Obtaining the Good Life
Inevitably, one of the consequences of a vacation is reflecting on what makes for “the good life.” Certainly time for relaxation, indulging in some favorite hobbies, or enjoying the beauty of the beach, the mountains or even a new city all make life enjoyable and good. Yet, we know that the question points to something deeper within the human experience. We long for that greater happiness which we intuitively know exists. We know that beyond the experience of our favorite things, there is a bigger good – a more profound experience of the good and joy which does not come and go, but which lasts. But what is this greater happiness and good and how do we find it?
The good we all seek is God – the Lord who loves us and is constantly drawing us toward himself and the ultimate good of life eternal with him – and our hearts are restless until we find this good. Moreover, God in his goodness, shows us the way. He gives us the path to the good life in the person of his Son, Jesus, who is the way, the truth and the life. The Lord teaches this idea of a good life in a special way in the Sermon on the Mount (Matthew chapters 5-7). Here, Jesus tells us of that ultimate good, saying that when crafting our lives, our focus ought not be on material goods, goods that have no permanent value, but rather should be on the goods related to God and the things of God. “Seek first the kingdom of God and his righteousness” and “store up treasures in heaven,” he says, rather than storing up “treasures on earth, where moth and decay destroy, and thieves break in and steal.” Indeed, “for where your treasure is, there also your heart will be” (Matthew 6:19-21, 33).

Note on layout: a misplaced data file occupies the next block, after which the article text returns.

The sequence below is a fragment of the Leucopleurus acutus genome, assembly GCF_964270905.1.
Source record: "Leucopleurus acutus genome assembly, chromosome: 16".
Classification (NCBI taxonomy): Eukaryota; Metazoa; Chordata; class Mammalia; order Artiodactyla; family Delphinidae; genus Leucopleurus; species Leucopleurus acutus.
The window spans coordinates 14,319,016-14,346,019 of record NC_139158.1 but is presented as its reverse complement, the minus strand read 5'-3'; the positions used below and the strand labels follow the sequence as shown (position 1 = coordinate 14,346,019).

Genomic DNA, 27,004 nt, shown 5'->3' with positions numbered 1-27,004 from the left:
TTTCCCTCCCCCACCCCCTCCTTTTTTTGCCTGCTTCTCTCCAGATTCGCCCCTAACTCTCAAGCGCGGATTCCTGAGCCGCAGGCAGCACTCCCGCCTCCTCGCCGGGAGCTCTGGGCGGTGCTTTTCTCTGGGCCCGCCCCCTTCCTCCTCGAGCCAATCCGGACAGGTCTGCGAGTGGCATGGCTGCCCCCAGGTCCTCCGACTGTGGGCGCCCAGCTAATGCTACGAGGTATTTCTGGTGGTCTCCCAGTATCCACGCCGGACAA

Trading in the treasures of this world for God’s treasures means, as Jesus has taught, loving God and one another (Matthew 22:36-40). It means deciding to be courageous enough to be wholly dependent on God, to entrust our lives solely to divine providence, and to give to others, to reconcile and be forgiving, and to love even our enemies. All this is for many a huge step, yet it is the key to living well. Jesus assures us also that if we follow this way, we will have no need for anxiety, pointing to the life of the natural world, the way in which flowers grow and birds live, showing that nothing is too insignificant to be beyond God’s care. “If God so clothes the grass of the field which grows today and is thrown into the oven tomorrow,” he says, “will he not much more provide for you, O you of little faith?” (Matthew 6:31).
The Sermon on the Mount ends with Jesus giving counsel which we should follow: “Everyone who listens to these words of mine and acts on them will be like a wise man who built his house on rock,” rather than like the fool who built on the sand of worldly things (Matthew 7:24). If we build our lives on the rock-solid foundation of God and his love and fidelity we will obtain that good and happy life we seek.